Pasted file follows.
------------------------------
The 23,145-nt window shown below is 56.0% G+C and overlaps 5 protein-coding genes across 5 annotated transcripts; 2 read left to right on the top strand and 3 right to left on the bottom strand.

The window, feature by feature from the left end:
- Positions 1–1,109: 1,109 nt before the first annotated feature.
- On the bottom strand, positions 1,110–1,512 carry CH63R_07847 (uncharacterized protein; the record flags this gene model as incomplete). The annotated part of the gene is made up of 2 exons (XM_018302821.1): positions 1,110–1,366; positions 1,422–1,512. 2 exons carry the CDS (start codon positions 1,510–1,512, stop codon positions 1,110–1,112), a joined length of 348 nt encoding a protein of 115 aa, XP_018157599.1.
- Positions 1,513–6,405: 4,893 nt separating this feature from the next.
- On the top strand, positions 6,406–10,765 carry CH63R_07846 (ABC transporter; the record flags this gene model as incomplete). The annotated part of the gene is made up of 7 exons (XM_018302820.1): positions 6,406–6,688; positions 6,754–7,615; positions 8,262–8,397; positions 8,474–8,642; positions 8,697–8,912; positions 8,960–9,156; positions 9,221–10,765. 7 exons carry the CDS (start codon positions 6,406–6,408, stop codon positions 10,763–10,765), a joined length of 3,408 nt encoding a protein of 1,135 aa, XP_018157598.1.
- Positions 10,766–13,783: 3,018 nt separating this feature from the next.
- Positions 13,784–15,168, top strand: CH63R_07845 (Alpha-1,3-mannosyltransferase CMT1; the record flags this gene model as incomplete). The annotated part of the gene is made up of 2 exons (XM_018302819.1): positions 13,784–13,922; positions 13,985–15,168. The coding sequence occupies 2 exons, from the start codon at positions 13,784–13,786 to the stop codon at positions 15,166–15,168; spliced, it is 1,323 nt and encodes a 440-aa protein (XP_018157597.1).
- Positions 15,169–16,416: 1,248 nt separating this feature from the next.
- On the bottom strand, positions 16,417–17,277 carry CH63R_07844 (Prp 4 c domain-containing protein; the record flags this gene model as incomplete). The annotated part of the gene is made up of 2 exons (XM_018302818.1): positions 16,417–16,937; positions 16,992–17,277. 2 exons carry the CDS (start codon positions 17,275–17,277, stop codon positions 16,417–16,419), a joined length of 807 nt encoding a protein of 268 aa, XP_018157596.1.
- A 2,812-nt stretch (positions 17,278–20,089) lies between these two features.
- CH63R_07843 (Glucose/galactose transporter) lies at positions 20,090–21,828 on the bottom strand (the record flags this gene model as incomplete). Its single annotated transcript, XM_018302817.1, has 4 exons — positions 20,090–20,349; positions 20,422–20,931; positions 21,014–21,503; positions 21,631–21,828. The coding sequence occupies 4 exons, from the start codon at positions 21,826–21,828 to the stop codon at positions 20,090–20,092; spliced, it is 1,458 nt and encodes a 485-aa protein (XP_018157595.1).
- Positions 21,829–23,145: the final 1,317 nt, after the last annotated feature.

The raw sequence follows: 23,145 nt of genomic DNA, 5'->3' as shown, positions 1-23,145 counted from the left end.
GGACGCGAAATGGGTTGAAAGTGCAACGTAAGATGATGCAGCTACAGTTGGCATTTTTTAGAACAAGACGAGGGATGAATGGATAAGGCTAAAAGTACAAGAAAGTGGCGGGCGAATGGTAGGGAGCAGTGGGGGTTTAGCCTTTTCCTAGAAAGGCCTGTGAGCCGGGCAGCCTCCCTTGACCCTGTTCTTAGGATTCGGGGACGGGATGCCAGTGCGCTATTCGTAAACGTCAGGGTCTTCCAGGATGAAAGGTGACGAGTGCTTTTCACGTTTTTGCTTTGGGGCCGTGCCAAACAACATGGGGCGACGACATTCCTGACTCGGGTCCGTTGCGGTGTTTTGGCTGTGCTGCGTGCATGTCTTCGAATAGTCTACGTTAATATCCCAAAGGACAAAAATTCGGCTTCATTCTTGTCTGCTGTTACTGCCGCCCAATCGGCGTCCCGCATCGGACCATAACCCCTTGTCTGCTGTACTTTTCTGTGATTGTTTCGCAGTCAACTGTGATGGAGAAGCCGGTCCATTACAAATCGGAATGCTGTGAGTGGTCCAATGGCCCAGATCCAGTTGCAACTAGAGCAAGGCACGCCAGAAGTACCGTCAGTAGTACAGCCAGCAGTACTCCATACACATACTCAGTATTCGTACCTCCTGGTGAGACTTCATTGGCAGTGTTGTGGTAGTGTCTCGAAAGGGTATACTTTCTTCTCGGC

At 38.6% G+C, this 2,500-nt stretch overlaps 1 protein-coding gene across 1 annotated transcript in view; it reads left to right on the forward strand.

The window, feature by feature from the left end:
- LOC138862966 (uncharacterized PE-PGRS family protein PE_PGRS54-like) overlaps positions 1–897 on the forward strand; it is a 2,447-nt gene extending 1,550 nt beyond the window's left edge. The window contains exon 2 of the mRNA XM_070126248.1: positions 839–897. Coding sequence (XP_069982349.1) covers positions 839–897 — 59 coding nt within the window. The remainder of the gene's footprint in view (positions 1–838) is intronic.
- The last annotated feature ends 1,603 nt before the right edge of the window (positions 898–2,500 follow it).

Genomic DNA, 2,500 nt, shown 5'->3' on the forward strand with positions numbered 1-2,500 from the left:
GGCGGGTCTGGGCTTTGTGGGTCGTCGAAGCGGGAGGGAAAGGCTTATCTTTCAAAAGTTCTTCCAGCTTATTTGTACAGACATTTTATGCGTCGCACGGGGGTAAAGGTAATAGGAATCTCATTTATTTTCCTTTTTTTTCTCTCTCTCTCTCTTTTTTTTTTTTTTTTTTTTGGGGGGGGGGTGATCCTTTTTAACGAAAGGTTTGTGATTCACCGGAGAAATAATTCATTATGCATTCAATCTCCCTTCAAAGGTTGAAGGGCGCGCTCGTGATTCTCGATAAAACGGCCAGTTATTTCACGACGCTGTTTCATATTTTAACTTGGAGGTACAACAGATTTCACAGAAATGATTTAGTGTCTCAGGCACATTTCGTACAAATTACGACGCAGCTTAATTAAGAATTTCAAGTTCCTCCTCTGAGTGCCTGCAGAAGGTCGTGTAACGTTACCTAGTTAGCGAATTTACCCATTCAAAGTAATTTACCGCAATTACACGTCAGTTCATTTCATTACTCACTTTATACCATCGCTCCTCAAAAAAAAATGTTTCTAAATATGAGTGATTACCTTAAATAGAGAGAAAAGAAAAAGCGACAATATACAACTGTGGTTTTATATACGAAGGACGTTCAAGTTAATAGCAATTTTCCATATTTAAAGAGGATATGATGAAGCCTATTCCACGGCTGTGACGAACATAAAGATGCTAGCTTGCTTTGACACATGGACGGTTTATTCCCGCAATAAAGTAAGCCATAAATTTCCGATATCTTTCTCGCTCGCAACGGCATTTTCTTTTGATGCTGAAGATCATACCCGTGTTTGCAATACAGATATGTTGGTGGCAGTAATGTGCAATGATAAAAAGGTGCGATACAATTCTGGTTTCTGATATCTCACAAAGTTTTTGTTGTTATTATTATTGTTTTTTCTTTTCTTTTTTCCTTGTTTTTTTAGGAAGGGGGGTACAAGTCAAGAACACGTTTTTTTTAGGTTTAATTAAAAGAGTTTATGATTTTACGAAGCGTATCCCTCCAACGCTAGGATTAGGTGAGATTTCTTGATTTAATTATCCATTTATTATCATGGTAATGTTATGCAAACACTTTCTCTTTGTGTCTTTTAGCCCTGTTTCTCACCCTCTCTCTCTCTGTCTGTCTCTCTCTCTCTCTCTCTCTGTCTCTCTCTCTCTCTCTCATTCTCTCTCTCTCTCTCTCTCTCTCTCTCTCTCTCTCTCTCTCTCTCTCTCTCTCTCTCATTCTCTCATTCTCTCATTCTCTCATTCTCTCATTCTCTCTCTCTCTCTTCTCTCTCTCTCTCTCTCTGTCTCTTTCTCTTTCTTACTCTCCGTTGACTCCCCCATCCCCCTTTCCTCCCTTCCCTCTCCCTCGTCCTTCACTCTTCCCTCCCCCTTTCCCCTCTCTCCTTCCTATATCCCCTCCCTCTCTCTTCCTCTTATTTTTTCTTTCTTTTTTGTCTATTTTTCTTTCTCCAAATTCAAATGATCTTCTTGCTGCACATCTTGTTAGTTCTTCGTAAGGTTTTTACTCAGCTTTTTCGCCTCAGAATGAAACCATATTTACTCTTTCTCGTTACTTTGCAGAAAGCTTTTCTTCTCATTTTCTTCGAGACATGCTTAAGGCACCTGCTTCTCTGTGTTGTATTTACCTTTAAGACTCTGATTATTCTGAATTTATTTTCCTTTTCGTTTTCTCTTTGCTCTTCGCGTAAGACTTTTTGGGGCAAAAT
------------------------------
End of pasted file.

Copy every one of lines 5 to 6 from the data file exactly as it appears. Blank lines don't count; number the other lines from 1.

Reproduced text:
- Positions 1,513–6,405: 4,893 nt separating this feature from the next.
- On the top strand, positions 6,406–10,765 carry CH63R_07846 (ABC transporter; the record flags this gene model as incomplete). The annotated part of the gene is made up of 7 exons (XM_018302820.1): positions 6,406–6,688; positions 6,754–7,615; positions 8,262–8,397; positions 8,474–8,642; positions 8,697–8,912; positions 8,960–9,156; positions 9,221–10,765. 7 exons carry the CDS (start codon positions 6,406–6,408, stop codon positions 10,763–10,765), a joined length of 3,408 nt encoding a protein of 1,135 aa, XP_018157598.1.